42. Follow good housekeeping practices – keep the work area free of clutter and debris that could be tripping or slipping
  43. Do not walk on or allow vehicles or other moving equipment to pass over unprotected power cords. Cords should be put in conduits or protected by placing planks on each side of
  44. Connections shall not be taken over water logged
  45. Do not surprise or touch anyone who is operating a tool. Startling a tool operator could end up causing an accident or
  46. Only use accessories recommended by the manufactures. Read the tool manufacturer’s manual to understand the tool’s proper applications, limitations, operation and
  47. Use the right tool for the job. Ensure it is the right size and has sufficient power to do the job safely. When there is a choice, select a tool of a low
  48. Select low-vibrating tools as far as possible. Choose tools with vibration-absorbing handles, like those covered with cork, rubber, plastic or plastic bonded to steel, to reduce hand-arm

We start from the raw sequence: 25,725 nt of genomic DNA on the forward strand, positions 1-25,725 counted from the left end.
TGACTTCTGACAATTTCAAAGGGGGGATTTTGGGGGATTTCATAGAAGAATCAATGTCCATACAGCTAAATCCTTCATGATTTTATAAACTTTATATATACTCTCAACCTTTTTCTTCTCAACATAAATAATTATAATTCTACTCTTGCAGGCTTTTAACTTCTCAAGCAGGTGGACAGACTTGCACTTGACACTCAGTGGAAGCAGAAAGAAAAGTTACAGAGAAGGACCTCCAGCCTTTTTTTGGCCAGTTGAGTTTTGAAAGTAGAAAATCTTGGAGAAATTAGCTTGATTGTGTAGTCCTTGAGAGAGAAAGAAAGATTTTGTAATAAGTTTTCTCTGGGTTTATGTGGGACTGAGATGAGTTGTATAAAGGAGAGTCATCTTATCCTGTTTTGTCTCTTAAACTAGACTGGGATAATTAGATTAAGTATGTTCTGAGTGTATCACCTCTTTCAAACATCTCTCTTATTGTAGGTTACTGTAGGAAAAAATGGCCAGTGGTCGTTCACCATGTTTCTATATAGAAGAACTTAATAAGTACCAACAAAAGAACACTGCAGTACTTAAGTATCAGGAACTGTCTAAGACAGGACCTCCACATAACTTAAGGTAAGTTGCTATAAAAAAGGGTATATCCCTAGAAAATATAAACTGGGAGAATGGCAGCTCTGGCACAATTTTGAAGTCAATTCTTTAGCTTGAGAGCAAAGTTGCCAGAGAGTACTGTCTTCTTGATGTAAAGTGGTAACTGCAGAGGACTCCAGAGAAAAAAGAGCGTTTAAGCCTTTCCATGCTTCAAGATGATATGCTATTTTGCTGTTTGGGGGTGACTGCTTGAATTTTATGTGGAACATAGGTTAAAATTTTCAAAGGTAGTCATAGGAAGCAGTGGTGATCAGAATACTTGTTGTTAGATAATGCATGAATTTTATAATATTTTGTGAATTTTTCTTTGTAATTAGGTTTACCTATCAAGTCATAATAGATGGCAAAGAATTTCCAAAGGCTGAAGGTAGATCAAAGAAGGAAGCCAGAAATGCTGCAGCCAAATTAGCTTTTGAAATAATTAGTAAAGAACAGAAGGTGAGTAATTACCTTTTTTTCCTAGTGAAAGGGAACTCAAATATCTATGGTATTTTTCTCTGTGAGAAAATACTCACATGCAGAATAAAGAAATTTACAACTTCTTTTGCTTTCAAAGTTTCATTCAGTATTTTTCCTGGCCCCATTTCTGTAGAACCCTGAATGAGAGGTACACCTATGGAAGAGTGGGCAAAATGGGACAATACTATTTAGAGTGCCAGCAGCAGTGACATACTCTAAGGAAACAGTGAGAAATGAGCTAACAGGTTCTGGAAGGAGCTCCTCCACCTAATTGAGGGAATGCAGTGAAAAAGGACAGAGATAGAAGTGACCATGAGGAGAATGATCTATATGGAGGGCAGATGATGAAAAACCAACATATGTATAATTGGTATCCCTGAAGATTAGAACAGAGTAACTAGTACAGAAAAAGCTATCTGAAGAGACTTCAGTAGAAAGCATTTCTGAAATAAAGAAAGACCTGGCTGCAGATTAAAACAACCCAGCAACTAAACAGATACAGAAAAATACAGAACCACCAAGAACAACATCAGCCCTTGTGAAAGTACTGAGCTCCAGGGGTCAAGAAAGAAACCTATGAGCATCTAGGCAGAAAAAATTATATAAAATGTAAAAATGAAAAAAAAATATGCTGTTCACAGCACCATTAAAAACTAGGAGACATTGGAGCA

49. Choose hand tools that have the center of gravity within or close to the handle.
  50. Select tools with rounded and smooth handles that can be gripped easily.
  51. If they are available, choose hand tools with double handles to permit easier holding and better manipulation of the tool.
  52. Hold the tool close to the body.
  53. Keep good balance and proper footing at all times. This will help operators to control the tool better, especially in response to unexpected
  54. Rest the hands by putting the tool down when not using
  55. Reduce power to the lowest setting that can complete the job safely.

These Power Tools Safety Tips are for both portable and stationary power tools, it also cover power tools with electricity as its source of power and other sources.

READ: 13 Extremely Important Electrical Hazard Control Measures

You need to have an understanding of these safety precautions before using the power tools to ensure your safety and that of others when working with these tools. This is why this article on Power Tool Safety is very important.